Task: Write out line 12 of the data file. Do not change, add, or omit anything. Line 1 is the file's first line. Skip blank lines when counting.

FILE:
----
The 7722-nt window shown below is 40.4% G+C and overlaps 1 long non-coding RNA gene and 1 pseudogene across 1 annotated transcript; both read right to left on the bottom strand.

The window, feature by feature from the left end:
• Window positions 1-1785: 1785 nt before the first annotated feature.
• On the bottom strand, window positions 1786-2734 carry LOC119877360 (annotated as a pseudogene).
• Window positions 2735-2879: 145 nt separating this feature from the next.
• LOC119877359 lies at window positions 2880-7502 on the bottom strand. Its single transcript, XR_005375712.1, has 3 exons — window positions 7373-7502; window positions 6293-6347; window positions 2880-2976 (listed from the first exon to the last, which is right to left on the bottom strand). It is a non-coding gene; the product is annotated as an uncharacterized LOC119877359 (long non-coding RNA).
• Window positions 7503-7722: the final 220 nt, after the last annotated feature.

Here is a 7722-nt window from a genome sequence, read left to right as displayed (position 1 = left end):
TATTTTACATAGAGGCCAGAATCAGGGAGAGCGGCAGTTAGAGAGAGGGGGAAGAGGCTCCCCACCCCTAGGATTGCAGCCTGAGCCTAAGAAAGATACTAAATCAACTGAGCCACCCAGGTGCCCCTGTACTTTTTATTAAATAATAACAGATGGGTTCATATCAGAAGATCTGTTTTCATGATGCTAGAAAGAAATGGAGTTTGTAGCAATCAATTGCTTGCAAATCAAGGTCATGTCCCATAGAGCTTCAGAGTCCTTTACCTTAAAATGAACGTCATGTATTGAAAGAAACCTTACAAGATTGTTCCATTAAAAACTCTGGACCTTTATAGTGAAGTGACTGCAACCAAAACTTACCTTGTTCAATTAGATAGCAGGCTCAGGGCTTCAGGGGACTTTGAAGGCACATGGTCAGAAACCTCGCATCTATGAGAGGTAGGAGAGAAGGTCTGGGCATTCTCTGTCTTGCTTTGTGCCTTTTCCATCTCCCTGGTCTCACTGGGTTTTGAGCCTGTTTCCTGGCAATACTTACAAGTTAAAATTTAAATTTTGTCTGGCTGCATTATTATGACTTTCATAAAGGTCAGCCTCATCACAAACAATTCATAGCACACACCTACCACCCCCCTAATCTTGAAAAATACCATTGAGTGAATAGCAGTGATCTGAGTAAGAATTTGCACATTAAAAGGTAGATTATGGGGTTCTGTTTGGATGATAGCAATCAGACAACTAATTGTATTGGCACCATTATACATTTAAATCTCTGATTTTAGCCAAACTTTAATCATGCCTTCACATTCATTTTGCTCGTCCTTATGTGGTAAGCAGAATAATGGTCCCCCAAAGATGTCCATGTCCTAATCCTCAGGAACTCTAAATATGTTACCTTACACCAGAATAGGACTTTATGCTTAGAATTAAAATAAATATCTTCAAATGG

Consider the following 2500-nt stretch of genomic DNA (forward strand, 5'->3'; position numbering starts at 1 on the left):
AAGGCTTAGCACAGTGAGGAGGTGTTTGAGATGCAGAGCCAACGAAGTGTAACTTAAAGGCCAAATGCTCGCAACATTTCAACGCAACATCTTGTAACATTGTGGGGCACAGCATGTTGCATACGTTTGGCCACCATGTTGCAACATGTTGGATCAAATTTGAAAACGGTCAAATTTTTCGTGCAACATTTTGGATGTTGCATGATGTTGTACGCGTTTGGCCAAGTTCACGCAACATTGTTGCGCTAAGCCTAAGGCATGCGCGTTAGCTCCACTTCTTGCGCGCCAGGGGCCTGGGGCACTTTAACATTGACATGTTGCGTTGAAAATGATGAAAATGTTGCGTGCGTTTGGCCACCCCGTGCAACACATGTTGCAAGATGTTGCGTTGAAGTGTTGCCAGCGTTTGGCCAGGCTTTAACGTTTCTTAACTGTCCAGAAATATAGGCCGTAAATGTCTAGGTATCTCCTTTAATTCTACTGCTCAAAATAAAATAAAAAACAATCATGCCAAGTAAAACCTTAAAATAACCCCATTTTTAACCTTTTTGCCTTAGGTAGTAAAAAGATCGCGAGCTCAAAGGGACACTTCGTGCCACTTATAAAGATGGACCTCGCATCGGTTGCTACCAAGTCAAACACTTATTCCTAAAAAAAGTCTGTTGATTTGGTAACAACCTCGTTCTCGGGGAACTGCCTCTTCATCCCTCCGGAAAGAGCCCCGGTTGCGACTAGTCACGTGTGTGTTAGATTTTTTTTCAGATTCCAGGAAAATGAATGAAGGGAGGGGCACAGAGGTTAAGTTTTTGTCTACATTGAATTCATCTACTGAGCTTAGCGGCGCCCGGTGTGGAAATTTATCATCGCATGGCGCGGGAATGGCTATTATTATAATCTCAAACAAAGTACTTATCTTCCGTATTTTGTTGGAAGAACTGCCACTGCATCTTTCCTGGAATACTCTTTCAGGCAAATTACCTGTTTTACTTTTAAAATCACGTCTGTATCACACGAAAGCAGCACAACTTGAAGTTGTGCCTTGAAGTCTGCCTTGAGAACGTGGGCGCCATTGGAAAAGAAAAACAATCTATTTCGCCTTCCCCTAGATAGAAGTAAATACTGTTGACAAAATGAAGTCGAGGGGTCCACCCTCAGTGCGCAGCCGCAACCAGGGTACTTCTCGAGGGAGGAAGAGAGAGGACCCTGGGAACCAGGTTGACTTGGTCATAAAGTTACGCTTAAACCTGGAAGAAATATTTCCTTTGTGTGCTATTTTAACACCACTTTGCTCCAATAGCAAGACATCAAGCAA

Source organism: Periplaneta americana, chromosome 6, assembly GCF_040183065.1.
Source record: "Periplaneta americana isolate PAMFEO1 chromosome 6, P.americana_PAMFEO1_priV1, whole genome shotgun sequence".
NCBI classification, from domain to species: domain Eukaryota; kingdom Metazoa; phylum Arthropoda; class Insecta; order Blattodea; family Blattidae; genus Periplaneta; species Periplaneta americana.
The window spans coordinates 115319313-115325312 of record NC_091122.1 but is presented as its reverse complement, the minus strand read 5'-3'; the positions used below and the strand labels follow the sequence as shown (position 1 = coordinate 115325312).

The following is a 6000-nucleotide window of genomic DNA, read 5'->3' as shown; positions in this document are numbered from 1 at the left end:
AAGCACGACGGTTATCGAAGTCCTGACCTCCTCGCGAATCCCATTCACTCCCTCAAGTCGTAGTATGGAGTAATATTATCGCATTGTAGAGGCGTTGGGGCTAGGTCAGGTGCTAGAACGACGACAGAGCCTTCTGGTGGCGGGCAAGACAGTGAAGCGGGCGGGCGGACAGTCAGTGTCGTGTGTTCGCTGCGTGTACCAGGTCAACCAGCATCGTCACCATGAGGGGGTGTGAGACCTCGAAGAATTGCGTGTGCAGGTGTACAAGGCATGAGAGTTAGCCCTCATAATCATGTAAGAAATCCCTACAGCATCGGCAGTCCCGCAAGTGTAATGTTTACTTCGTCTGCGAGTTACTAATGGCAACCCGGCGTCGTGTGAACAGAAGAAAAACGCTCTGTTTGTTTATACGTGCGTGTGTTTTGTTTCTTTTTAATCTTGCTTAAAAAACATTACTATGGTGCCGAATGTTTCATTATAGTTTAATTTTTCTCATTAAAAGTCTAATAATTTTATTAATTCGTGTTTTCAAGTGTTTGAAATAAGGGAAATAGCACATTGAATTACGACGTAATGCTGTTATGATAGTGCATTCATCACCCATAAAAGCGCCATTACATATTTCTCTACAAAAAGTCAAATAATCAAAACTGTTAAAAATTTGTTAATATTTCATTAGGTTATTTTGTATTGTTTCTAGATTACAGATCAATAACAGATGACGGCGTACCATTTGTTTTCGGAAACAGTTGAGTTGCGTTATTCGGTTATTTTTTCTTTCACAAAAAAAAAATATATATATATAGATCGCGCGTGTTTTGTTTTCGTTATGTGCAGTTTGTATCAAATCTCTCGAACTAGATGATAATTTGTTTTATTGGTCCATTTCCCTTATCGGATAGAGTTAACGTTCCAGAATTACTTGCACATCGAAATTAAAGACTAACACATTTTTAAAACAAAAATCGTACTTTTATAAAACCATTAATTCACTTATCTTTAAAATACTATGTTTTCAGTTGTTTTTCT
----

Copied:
Source organism: Periplaneta americana, chromosome 6, assembly GCF_040183065.1.